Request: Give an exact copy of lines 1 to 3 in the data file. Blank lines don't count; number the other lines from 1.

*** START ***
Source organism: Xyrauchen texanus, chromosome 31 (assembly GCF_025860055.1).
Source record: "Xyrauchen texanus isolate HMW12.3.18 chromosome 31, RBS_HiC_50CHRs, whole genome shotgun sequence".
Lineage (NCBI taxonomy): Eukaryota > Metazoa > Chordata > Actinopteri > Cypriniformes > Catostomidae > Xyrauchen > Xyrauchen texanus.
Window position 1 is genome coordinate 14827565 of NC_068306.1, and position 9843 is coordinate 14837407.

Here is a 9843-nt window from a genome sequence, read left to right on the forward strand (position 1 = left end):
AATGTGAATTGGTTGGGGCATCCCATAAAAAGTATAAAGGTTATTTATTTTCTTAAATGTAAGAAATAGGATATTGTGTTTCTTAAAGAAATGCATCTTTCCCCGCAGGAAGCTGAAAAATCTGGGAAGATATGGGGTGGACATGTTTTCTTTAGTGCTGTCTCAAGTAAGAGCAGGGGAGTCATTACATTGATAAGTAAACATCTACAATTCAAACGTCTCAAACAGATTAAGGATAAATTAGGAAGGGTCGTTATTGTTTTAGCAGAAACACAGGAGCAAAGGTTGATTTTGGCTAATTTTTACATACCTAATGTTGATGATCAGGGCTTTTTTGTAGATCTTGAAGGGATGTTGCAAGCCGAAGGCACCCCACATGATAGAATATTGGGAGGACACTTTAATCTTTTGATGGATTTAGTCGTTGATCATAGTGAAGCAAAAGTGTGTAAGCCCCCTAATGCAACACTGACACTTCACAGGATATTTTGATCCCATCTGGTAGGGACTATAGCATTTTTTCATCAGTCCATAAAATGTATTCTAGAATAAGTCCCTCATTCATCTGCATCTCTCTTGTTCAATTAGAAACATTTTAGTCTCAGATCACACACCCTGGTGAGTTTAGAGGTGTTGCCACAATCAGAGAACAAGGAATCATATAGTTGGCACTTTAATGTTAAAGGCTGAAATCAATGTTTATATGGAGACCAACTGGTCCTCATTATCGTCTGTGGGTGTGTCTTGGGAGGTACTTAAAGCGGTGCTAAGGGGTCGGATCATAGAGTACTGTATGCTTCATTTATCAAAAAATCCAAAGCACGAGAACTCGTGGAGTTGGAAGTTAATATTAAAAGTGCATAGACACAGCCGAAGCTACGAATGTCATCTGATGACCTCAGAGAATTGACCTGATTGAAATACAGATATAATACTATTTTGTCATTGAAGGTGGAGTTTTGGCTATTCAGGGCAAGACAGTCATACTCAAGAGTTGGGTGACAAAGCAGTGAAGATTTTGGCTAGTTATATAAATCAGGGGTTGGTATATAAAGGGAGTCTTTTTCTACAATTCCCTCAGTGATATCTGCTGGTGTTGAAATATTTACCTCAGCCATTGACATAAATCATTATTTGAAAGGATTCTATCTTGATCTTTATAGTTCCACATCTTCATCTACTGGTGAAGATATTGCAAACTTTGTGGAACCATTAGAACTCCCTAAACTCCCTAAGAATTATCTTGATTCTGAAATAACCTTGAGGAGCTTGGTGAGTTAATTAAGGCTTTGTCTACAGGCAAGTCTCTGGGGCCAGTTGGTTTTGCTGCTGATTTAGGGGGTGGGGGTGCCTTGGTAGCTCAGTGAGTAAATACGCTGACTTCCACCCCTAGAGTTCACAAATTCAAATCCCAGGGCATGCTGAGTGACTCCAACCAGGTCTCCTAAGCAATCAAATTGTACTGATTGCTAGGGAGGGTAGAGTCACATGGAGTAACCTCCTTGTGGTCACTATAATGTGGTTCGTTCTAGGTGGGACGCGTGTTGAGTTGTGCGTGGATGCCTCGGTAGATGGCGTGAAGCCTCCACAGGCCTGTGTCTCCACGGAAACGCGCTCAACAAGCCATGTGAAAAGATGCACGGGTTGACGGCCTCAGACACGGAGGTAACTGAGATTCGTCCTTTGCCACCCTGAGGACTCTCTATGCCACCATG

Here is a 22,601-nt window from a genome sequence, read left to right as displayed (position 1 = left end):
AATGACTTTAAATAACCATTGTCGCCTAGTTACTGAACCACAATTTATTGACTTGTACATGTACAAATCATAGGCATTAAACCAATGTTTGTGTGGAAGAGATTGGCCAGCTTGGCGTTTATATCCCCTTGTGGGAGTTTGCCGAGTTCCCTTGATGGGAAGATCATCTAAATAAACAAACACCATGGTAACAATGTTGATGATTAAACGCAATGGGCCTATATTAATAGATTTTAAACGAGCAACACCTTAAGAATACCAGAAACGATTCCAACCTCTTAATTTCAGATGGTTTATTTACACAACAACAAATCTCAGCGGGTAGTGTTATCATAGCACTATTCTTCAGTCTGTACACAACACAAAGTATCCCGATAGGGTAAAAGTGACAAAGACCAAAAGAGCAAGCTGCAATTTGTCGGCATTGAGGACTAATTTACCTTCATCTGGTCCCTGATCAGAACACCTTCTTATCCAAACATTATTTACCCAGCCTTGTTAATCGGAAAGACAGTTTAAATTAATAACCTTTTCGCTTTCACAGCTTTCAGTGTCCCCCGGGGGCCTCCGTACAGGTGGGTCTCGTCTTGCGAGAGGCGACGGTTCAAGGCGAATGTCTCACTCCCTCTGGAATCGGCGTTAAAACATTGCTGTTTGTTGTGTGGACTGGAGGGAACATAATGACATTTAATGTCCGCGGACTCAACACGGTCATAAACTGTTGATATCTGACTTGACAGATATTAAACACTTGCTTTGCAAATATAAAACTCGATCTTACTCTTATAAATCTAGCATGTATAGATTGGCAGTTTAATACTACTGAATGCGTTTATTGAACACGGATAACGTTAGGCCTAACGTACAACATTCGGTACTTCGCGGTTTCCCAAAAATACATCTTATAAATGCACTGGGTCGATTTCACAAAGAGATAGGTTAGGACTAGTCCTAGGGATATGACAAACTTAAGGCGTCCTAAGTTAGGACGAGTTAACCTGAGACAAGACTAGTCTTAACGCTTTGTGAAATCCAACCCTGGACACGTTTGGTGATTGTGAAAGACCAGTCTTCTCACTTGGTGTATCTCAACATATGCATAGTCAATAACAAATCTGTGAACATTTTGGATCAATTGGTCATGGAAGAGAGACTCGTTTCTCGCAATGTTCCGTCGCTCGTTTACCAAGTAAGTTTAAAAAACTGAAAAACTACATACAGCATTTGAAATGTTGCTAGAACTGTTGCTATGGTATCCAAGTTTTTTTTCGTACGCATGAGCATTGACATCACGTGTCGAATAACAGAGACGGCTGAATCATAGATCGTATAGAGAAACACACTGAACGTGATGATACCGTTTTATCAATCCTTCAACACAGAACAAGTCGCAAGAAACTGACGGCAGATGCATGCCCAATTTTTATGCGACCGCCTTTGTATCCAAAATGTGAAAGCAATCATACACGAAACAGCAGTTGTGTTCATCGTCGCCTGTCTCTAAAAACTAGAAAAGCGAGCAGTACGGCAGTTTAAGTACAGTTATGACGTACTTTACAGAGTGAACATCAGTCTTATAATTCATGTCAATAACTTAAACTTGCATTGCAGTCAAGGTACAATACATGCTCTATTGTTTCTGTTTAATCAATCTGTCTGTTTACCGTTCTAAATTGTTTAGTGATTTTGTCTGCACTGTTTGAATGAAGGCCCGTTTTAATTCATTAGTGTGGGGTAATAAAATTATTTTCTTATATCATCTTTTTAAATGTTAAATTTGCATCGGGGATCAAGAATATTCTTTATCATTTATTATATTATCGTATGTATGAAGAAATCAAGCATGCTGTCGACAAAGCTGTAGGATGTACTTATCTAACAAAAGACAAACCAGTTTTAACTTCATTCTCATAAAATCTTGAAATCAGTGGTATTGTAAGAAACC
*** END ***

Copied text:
Source organism: Xyrauchen texanus, chromosome 31 (assembly GCF_025860055.1).
Source record: "Xyrauchen texanus isolate HMW12.3.18 chromosome 31, RBS_HiC_50CHRs, whole genome shotgun sequence".
Lineage (NCBI taxonomy): Eukaryota > Metazoa > Chordata > Actinopteri > Cypriniformes > Catostomidae > Xyrauchen > Xyrauchen texanus.